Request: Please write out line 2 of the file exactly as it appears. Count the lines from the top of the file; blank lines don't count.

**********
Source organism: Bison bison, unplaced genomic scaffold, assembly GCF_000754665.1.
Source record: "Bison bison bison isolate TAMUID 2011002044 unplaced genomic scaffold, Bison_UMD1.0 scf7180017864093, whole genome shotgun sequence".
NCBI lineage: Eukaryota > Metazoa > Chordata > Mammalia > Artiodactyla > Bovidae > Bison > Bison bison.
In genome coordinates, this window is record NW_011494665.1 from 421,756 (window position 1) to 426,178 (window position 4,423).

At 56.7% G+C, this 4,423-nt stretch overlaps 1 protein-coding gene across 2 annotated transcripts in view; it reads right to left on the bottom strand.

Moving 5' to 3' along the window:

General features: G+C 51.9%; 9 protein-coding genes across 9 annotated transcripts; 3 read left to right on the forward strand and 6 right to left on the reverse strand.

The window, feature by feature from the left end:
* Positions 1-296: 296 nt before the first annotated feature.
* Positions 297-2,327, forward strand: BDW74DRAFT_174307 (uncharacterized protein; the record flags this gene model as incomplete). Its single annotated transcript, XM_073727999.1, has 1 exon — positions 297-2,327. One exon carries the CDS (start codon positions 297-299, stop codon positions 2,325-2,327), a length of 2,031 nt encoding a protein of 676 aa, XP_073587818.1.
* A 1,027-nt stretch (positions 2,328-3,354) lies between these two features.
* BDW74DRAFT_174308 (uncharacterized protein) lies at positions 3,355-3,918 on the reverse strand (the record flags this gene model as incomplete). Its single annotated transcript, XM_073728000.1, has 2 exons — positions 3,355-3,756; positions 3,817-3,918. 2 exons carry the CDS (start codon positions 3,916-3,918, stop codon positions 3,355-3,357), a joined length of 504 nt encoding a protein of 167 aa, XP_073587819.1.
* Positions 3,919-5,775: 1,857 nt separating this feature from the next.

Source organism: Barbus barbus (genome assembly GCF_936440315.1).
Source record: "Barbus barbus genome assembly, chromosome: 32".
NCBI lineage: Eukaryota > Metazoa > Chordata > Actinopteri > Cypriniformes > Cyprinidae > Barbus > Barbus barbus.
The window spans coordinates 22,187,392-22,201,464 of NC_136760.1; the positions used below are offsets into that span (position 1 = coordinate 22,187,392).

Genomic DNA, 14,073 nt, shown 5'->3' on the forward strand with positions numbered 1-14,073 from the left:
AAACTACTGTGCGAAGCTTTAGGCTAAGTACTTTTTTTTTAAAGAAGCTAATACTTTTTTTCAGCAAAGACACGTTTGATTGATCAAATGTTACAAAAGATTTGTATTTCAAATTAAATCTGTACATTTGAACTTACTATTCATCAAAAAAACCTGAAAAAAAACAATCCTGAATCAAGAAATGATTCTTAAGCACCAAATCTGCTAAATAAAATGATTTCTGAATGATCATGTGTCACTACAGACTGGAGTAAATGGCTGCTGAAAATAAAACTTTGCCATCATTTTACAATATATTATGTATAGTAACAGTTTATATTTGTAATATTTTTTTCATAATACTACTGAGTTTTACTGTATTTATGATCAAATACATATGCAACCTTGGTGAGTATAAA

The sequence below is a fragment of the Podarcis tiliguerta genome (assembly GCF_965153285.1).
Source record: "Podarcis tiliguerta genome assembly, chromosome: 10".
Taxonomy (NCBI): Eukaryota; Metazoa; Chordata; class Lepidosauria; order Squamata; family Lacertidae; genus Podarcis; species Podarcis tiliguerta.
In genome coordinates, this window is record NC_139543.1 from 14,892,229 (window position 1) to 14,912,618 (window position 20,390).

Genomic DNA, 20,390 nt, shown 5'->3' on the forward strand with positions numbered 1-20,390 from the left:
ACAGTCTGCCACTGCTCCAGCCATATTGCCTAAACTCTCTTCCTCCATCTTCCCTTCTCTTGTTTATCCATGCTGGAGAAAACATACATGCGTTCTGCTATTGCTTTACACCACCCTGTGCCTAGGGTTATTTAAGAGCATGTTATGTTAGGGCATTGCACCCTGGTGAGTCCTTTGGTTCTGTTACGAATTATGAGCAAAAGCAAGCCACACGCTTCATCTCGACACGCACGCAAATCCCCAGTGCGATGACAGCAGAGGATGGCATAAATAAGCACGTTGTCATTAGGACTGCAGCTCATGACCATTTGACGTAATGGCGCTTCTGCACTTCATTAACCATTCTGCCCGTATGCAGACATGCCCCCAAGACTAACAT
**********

Source record: "Bison bison bison isolate TAMUID 2011002044 unplaced genomic scaffold, Bison_UMD1.0 scf7180017864093, whole genome shotgun sequence".